Why is all of this important? Because America was shifting towards assimilation; towards a sense of broader nationhood. The old divisions in American cities that had Italian and Irish neighborhoods were breaking down; the notion of ‘us’ was starting to take hold. Italian Americans weren’t Italians first; they started to have generations in the States, started to transition to a sense of ‘American-ness.’ No one made that transition look smoother than Joe DiMaggio.
 
In terms of cultural impact, the closest player to DiMaggio wasn’t Williams or Musial, but Hank Greenberg, the first great Jewish player.
 
Which paved the way for Jackie, of course.
 
It was Mantle and Mays next, both of them together…let the good times roll.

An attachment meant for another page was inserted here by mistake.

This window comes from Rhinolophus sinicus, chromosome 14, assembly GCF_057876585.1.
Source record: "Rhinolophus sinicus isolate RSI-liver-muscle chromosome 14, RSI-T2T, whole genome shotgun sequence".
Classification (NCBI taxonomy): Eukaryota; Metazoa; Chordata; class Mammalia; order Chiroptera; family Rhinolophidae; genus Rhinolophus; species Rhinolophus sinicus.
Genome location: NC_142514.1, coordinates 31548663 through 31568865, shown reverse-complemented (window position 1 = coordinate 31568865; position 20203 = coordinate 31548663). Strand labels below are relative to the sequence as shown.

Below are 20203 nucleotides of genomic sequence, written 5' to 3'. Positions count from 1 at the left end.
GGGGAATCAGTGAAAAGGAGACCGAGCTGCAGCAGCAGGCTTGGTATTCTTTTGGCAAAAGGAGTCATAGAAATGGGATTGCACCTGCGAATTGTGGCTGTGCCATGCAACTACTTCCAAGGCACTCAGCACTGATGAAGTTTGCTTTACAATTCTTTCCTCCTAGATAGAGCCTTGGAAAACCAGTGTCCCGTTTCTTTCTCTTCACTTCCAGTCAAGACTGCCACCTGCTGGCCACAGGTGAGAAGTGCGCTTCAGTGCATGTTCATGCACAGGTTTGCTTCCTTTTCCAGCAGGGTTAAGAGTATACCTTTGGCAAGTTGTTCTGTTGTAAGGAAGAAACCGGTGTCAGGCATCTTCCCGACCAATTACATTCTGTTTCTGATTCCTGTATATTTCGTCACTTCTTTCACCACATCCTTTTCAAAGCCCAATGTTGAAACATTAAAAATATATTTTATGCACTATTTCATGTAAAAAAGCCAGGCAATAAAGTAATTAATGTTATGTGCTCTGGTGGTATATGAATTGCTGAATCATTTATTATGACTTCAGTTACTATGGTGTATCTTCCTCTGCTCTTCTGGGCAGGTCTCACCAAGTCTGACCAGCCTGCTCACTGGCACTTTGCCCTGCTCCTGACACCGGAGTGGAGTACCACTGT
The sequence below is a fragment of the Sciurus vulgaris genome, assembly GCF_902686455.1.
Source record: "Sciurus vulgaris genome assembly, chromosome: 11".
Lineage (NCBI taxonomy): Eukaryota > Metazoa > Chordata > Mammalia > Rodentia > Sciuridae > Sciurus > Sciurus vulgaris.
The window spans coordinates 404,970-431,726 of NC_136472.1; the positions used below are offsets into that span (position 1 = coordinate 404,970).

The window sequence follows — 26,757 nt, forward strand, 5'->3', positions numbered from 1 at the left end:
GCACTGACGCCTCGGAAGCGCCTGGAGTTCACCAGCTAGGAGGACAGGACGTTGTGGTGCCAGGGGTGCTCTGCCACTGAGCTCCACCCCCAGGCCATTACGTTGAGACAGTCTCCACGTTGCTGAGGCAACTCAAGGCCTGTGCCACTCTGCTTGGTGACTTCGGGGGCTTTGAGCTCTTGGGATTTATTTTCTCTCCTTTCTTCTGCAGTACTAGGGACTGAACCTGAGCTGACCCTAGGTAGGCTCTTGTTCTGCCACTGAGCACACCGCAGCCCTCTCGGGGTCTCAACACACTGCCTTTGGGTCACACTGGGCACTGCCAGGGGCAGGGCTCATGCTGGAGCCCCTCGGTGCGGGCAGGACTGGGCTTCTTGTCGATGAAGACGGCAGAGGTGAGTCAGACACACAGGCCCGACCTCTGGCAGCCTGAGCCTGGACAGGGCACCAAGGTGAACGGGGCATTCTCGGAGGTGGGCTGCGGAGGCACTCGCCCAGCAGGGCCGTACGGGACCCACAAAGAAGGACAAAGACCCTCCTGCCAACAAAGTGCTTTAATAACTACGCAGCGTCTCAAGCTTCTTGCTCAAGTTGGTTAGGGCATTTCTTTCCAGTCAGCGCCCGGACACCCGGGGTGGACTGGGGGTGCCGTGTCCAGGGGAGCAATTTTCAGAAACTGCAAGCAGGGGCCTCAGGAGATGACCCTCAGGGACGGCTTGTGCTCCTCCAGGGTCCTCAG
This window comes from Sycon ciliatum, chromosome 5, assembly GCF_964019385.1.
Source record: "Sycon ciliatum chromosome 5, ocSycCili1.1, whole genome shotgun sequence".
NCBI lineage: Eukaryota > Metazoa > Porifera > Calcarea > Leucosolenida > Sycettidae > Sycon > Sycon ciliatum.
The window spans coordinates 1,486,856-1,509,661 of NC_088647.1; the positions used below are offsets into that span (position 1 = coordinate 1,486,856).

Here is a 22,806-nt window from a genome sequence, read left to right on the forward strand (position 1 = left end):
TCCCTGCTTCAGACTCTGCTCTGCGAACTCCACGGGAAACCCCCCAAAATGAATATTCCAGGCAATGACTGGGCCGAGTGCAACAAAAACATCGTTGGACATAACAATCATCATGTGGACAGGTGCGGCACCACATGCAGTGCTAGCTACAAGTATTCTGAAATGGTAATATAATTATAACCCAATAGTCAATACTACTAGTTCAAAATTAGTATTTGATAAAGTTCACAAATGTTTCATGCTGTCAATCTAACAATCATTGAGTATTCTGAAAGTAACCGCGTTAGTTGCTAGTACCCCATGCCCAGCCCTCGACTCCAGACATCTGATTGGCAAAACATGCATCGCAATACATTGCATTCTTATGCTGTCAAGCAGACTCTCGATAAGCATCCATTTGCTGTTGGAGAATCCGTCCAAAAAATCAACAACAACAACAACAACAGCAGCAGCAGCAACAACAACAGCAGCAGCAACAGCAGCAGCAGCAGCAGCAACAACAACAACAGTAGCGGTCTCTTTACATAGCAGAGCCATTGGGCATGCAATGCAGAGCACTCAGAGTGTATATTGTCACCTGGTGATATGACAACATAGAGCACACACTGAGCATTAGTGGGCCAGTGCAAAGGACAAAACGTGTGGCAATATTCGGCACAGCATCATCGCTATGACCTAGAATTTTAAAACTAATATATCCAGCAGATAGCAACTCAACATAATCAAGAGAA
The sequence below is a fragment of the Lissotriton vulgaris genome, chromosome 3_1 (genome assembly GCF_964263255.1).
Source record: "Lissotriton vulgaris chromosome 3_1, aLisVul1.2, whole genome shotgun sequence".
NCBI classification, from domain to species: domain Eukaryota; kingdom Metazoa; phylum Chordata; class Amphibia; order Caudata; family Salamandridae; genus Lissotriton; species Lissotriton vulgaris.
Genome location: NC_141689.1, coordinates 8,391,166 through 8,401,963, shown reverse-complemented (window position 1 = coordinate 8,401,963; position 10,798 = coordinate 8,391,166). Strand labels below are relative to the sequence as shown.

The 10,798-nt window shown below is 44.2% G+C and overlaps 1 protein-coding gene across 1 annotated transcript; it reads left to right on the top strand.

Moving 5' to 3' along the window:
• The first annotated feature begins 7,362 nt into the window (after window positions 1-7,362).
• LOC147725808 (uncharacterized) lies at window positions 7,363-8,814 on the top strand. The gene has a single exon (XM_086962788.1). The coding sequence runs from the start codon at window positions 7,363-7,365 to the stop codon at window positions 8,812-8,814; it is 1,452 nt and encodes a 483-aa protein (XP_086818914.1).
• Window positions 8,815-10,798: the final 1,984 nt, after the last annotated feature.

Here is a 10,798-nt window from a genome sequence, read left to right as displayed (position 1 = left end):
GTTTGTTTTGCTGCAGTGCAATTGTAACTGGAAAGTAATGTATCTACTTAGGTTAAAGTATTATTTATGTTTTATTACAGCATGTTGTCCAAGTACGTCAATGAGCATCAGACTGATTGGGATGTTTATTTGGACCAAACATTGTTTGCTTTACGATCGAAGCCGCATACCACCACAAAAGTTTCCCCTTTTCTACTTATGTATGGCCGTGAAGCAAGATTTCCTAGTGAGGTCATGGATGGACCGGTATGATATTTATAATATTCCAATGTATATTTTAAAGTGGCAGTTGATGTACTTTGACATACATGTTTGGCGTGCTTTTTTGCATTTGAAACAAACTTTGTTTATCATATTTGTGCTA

Koufax….Koufax was a counterculture’s kind of ballplayer: a skinny Jewish kid from Brooklyn who didn’t even try pitching until he was seventeen. As a young pitcher he had obvious talent and little success. Then, like he had flicked a switch, he dominated the game: 111-34, 1.95 ERA, 33 shutouts. He was a star in L.A. when L.A. was the new land; the place that the rest of the country dreamed about. Then he went away; like a lot of the music icons of that era, he disappeared from the scene at the height of his talents. 
 
I don’t know that Aaron symbolized the tensions of the Vietnam era, so much as he happened into a moment when the social discourse was strained…the war in Vietnam was coming to an unsatisfying end, the Civil Rights movement had gained ground, the Watergate scandal was coming down around Nixon, and ABBA was winning the Eurovision song contest…it was a stressful time. The response to Aaron, the death-threats, the overt racism….it was a sign of the fracturing times.